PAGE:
On the first point, he was plainly wrong. WFP is well known in New York and Connecticut politics, and its work has captured the attention and the imagination of organizers and activists in other states who admire its strength and independence.
But on the second point, Harris gets it right. In American public discourse (or at least, what passes for public discourse on cable news and talk radio) it is “deeply unfashionable” to oppose the yawning income gap or wealth inequality; to question the wisdom of the markets; to defend a role for the public sector; or to try to reverse a race-to-the-bottom economy.
The Working Families Party is certainly guilty of all of those sins against fashion. Happily enough, so is Matt Damon. Last year, he stumped for WFP in New York in a web video, urging voters to make a proud progressive stand on Election Day 2010 by voting for Democrats on the Working Families Party line (that’s called “fusion” voting). In the video he points to the need for jobs, environmental protection and affordable mass transit as reasons to support the Working Families Party. (Didn’t Jason Bourne spend some time at the train station outwitting the bad guys? Clearly a message on the importance of public goods!)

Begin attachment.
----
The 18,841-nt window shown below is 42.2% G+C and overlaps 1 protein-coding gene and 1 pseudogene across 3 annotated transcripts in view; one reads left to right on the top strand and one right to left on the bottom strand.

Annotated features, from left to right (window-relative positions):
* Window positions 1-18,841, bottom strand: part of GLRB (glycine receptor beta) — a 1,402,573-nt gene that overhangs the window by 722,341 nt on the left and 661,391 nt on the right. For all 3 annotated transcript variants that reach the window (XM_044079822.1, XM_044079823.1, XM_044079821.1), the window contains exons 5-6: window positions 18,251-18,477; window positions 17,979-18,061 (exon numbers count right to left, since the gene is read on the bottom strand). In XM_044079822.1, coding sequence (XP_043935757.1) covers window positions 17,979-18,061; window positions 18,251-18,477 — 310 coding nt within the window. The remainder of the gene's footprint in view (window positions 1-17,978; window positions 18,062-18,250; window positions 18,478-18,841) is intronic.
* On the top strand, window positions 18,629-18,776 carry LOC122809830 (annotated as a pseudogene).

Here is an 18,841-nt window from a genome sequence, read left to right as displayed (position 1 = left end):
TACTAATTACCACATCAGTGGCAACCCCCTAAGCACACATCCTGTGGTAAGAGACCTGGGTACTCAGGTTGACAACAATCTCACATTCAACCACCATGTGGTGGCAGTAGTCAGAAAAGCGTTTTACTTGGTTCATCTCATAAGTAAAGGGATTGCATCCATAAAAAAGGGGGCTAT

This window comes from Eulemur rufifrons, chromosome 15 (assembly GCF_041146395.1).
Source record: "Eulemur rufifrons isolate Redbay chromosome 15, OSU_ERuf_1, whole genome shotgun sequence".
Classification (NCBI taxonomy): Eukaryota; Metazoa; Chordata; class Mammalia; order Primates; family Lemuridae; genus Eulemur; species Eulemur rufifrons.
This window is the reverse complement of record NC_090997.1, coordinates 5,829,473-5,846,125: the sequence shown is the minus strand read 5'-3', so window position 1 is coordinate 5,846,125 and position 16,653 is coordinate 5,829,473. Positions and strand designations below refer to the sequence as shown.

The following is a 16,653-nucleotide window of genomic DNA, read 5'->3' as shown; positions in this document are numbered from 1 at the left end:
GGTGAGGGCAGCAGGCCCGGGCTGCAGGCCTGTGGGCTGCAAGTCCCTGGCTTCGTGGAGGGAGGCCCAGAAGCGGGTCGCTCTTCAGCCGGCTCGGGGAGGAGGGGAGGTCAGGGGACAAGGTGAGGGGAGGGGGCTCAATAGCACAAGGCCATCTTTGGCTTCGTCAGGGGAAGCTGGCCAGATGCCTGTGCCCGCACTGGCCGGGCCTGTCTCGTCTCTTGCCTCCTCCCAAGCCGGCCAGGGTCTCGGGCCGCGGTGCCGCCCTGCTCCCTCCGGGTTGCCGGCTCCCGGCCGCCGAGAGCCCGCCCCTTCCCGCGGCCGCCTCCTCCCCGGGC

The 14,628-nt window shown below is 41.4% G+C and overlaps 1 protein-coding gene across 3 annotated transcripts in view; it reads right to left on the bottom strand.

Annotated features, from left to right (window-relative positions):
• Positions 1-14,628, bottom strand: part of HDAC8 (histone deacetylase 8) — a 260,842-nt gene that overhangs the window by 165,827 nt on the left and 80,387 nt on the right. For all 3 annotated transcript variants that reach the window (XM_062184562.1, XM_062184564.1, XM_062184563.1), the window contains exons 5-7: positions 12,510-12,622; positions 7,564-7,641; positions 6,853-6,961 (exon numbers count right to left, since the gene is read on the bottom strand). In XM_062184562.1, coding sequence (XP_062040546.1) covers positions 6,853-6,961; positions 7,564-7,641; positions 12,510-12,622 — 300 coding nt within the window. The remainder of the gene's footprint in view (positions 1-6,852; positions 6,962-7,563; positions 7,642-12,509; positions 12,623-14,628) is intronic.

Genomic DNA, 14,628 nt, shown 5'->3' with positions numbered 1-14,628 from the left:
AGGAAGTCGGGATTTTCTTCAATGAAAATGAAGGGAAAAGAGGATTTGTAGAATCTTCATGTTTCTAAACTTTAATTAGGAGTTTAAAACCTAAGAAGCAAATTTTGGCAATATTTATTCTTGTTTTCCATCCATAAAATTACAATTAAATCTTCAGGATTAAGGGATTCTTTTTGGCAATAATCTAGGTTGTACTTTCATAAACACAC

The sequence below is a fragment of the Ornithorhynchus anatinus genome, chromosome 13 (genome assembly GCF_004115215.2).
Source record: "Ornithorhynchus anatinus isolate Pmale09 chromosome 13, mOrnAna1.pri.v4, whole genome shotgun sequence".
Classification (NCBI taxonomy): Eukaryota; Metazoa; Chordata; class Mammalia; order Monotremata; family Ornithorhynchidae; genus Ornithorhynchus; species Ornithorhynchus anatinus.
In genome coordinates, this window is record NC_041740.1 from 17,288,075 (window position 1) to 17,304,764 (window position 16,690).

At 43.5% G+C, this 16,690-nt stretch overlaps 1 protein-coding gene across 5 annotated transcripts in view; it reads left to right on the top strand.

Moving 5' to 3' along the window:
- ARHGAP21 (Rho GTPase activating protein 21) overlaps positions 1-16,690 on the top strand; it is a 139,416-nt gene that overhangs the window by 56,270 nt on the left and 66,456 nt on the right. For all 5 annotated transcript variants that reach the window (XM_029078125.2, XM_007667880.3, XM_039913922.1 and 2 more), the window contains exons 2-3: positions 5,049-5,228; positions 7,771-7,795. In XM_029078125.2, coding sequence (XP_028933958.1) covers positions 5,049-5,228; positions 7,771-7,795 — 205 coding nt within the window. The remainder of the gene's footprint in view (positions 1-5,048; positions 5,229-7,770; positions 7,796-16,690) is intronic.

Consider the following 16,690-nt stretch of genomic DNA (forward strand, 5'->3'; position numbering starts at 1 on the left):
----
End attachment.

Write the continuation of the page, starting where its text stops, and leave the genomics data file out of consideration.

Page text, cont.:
Since the Guardian mentioned it, and Damon has worked hard on its behalf, a few more words about WFP are deserved. Yes, the Working Families Party is not exactly a glamorous operation. WFP spends a lot of time knocking on doors in working-class and middle-class neighborhoods, talking at union halls and community forums, listening to and speaking with voters. Mostly, they hear things the character Damon created in Good Will Hunting surely would have understood, even if Fox News pundits do not. Families are worried about disappearing jobs and declining wages, about the cost of health care and higher education, about foreclosure and credit card debt.